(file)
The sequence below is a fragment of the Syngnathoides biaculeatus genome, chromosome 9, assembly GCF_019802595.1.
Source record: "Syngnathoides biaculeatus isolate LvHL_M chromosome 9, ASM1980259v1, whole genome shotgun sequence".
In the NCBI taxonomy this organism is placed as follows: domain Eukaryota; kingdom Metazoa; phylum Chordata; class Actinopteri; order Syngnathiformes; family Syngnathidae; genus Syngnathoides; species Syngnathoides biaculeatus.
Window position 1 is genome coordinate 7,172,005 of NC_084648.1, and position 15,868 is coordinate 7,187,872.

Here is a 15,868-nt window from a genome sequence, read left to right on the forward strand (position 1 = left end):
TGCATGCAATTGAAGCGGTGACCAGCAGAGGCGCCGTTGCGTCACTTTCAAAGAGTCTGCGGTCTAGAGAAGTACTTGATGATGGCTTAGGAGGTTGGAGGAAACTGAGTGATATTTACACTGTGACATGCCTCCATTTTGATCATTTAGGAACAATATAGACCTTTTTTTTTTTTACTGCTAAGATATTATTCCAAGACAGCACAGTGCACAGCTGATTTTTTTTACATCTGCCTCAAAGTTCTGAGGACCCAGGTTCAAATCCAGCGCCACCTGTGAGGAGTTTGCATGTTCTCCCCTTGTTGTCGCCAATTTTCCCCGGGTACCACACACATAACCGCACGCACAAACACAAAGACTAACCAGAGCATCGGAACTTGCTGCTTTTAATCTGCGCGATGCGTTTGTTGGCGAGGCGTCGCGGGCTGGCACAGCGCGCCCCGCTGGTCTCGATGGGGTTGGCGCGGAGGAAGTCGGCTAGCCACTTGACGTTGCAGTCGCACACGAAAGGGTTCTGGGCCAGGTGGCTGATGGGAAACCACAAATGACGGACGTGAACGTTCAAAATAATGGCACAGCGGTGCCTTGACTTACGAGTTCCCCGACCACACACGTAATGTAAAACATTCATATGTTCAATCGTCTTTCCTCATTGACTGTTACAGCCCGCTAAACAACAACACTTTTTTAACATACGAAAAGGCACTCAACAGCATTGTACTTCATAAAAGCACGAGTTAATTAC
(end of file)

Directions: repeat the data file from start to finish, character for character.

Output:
The sequence below is a fragment of the Syngnathoides biaculeatus genome, chromosome 9, assembly GCF_019802595.1.
Source record: "Syngnathoides biaculeatus isolate LvHL_M chromosome 9, ASM1980259v1, whole genome shotgun sequence".
In the NCBI taxonomy this organism is placed as follows: domain Eukaryota; kingdom Metazoa; phylum Chordata; class Actinopteri; order Syngnathiformes; family Syngnathidae; genus Syngnathoides; species Syngnathoides biaculeatus.
Window position 1 is genome coordinate 7,172,005 of NC_084648.1, and position 15,868 is coordinate 7,187,872.

Here is a 15,868-nt window from a genome sequence, read left to right on the forward strand (position 1 = left end):
TGCATGCAATTGAAGCGGTGACCAGCAGAGGCGCCGTTGCGTCACTTTCAAAGAGTCTGCGGTCTAGAGAAGTACTTGATGATGGCTTAGGAGGTTGGAGGAAACTGAGTGATATTTACACTGTGACATGCCTCCATTTTGATCATTTAGGAACAATATAGACCTTTTTTTTTTTTACTGCTAAGATATTATTCCAAGACAGCACAGTGCACAGCTGATTTTTTTTACATCTGCCTCAAAGTTCTGAGGACCCAGGTTCAAATCCAGCGCCACCTGTGAGGAGTTTGCATGTTCTCCCCTTGTTGTCGCCAATTTTCCCCGGGTACCACACACATAACCGCACGCACAAACACAAAGACTAACCAGAGCATCGGAACTTGCTGCTTTTAATCTGCGCGATGCGTTTGTTGGCGAGGCGTCGCGGGCTGGCACAGCGCGCCCCGCTGGTCTCGATGGGGTTGGCGCGGAGGAAGTCGGCTAGCCACTTGACGTTGCAGTCGCACACGAAAGGGTTCTGGGCCAGGTGGCTGATGGGAAACCACAAATGACGGACGTGAACGTTCAAAATAATGGCACAGCGGTGCCTTGACTTACGAGTTCCCCGACCACACACGTAATGTAAAACATTCATATGTTCAATCGTCTTTCCTCATTGACTGTTACAGCCCGCTAAACAACAACACTTTTTTAACATACGAAAAGGCACTCAACAGCATTGTACTTCATAAAAGCACGAGTTAATTAC